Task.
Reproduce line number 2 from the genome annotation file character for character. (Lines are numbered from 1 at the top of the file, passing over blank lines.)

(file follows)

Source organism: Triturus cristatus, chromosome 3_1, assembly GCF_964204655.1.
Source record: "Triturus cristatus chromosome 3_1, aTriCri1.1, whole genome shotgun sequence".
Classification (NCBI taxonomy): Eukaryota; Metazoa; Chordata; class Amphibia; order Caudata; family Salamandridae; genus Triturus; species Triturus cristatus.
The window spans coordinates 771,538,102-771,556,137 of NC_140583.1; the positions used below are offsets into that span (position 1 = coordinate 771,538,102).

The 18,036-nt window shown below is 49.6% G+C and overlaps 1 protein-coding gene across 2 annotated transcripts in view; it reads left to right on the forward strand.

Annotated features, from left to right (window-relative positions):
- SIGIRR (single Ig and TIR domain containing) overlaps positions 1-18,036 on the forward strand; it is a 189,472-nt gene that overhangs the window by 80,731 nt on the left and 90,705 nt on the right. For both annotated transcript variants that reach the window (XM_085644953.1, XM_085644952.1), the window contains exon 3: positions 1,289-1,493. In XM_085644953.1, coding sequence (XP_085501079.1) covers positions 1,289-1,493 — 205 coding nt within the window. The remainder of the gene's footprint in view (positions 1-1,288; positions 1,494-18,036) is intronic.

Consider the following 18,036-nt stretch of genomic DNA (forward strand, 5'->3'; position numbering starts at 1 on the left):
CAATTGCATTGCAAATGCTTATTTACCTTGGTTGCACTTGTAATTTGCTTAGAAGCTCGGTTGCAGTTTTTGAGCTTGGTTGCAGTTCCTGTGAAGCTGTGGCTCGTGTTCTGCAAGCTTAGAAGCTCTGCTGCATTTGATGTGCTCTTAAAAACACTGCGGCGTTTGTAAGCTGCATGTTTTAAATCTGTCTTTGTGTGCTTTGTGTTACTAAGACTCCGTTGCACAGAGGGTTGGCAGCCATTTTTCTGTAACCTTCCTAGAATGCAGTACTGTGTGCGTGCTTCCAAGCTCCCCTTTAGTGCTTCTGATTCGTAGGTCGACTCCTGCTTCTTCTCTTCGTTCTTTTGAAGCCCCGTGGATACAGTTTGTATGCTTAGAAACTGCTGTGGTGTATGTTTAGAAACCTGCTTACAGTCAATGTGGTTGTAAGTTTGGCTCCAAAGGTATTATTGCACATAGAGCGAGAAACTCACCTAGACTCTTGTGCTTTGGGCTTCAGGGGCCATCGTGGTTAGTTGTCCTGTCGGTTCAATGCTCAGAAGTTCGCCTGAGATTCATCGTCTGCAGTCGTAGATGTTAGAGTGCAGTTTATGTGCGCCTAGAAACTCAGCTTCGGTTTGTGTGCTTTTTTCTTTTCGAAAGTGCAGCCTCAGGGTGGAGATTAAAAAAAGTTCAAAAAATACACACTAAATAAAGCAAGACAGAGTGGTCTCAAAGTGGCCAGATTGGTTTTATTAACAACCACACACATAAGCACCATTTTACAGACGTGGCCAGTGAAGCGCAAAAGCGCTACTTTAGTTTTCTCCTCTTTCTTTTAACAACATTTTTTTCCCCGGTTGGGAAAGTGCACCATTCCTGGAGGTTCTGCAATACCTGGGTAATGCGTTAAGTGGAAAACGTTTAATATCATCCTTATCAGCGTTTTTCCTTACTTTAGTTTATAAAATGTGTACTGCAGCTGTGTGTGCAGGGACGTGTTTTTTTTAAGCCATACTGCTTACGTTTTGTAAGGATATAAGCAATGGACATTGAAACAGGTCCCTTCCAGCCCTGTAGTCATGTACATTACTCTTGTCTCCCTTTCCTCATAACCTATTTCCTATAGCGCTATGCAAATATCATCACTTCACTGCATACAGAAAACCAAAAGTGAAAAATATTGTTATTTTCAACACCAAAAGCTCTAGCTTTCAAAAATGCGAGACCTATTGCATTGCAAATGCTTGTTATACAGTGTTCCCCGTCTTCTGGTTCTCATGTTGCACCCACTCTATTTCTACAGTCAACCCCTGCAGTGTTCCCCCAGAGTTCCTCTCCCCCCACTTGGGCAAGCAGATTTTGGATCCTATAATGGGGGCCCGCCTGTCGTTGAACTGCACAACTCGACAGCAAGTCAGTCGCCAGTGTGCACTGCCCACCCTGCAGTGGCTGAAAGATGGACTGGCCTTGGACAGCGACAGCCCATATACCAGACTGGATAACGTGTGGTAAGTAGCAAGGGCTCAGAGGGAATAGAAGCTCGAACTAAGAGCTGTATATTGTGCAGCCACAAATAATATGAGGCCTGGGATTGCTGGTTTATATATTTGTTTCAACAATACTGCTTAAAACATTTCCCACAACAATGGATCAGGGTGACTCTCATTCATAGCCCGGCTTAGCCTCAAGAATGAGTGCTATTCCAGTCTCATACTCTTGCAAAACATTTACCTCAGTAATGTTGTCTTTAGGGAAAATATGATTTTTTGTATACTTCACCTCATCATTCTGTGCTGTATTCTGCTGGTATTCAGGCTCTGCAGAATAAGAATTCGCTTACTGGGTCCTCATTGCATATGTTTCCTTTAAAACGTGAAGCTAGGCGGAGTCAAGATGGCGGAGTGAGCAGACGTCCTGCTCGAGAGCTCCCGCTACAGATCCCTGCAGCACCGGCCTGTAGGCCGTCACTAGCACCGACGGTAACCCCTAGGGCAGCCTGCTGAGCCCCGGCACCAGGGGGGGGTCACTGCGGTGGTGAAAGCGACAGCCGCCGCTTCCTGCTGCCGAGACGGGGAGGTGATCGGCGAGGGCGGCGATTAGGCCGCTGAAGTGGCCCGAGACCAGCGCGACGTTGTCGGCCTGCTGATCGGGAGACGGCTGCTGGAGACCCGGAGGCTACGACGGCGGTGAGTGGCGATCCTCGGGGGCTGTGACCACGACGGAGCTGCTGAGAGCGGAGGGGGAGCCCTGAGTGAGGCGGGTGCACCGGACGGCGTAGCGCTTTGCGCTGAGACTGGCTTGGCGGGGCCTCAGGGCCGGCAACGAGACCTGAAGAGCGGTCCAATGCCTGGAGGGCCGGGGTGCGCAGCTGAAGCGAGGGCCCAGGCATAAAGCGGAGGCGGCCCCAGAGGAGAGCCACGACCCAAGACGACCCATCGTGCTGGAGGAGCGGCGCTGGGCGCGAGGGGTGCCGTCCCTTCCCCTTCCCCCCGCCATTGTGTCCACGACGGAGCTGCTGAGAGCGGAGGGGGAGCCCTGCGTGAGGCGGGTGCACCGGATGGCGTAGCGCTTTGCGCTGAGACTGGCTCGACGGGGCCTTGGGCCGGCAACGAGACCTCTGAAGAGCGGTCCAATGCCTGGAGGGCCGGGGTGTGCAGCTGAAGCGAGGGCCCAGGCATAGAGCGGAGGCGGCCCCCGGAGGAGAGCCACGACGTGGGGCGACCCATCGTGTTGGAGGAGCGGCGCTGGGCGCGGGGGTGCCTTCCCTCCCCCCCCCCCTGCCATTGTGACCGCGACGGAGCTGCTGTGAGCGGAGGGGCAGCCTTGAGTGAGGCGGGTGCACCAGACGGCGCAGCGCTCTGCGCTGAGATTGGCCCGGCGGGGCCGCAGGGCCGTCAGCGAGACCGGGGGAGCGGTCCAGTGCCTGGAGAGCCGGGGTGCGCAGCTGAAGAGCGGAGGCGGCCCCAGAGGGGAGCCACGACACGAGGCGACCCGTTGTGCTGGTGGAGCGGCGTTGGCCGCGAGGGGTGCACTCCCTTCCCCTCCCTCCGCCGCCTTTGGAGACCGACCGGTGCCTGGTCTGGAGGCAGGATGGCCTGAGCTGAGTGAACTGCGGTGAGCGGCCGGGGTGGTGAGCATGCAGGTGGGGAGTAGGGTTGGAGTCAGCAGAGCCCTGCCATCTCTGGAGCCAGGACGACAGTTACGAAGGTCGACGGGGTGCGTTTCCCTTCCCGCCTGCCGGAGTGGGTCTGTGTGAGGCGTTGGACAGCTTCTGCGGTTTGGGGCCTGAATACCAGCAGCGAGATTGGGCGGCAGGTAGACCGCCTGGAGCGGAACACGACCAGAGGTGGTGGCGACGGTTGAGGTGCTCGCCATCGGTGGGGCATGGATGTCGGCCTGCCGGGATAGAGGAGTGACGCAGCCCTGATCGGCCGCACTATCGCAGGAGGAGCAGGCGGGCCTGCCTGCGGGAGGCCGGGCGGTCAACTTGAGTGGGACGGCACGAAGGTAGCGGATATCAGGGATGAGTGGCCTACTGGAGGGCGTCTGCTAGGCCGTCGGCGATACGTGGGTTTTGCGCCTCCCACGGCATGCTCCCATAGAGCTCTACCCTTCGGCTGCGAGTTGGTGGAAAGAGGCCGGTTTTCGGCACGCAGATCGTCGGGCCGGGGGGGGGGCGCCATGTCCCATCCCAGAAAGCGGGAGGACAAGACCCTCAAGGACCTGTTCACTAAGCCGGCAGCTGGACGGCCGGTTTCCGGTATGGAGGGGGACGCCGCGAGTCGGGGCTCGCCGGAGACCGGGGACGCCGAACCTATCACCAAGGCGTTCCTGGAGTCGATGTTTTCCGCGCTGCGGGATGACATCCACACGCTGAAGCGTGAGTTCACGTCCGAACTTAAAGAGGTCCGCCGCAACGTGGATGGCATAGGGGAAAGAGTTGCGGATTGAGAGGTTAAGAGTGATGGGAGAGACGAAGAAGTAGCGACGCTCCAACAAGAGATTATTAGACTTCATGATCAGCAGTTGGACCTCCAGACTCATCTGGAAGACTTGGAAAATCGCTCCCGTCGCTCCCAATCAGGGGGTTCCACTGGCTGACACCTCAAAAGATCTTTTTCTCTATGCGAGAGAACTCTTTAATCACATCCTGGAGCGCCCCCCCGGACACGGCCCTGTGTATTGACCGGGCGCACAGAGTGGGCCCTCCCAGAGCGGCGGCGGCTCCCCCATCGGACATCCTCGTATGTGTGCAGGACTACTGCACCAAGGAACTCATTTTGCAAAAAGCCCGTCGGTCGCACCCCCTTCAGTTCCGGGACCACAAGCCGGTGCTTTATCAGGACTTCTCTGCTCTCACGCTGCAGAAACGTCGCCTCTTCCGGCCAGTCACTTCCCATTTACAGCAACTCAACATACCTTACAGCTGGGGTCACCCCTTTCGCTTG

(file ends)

Source record: "Triturus cristatus chromosome 3_1, aTriCri1.1, whole genome shotgun sequence".